This approach is more likely to succeed in the longer term, as this way the institution is clearly purchasing a needed service; and, if necessary, the cost of paying per submission is easily within the reach of the individual author, if necessary.

Noting a bit of inspiration from Joe Esposito on Scholarly Kitchen.

Note also that $7 per submission appears to be covering preservation costs rather than this year’s submissions. Clarification on this point from arXiv would be appreciated.

On Open Access: “Gratis” and “Libre”

Matthew Cockerill [MC] (BioMedCentral) wrote:

MC: “Agreement on terminology can really only ever be pragmatic”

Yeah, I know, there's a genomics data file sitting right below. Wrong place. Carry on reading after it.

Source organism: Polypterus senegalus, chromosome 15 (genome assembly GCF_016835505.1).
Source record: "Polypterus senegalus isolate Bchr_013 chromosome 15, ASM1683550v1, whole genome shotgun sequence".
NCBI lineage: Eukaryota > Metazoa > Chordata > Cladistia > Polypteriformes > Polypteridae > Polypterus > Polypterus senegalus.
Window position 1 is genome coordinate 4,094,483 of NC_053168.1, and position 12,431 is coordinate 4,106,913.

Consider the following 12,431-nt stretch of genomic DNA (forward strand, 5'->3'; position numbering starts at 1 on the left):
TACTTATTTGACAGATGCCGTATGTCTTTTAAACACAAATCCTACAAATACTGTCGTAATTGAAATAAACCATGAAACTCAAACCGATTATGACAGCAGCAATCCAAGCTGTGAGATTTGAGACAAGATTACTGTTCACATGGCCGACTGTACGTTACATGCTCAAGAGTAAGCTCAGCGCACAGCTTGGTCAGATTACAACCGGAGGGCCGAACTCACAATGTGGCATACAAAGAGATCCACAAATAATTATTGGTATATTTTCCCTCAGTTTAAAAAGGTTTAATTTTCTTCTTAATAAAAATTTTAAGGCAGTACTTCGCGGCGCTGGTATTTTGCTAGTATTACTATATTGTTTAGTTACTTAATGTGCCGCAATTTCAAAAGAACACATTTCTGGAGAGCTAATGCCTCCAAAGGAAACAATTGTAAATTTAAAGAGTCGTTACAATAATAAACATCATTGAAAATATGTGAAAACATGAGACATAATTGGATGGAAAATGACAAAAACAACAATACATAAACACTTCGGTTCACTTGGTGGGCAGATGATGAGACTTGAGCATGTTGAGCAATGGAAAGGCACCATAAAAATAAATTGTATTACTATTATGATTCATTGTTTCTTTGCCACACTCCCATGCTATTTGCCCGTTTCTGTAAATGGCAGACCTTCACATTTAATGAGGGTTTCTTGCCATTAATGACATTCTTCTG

MC: “Many of us use “open access” to mean what Stevan refers to as ‘libre open access’, and have distinguished this from “free access” which Stevan refers to as ‘Gratis open access’.”

This is alas all true too.

It is also true that “many of us” (not me!) use “open access” to mean “gold open access” (publishing) only.

And the progress of open access is likewise much the worse off — pragmatically– because of this other widespread conflation (sometimes willful, mostly just ignorant) too.

[(1) Self-Archiving FAQ #31 “Waiting for Gold” (2) Stevan Harnad, “Opening Access by Overcoming Zeno’s Paralysis,” #15 and (3) Peter Suber “Field Guide to misunderstandings about open access” Misunderstanding #1: “All OA is gold OA” and its flip-side: Misunderstanding #22 “All OA is gratis OA.” “The Budapest, Bethesda, and Berlin definitions of OA all describe forms of libre OA. However, there are good reasons to recognize gratis OA as a kind of OA… The current misunderstanding accepts that gratis OA is a kind of OA, but goes one step too far and assumes that gratis OA is the only kind of OA…” ]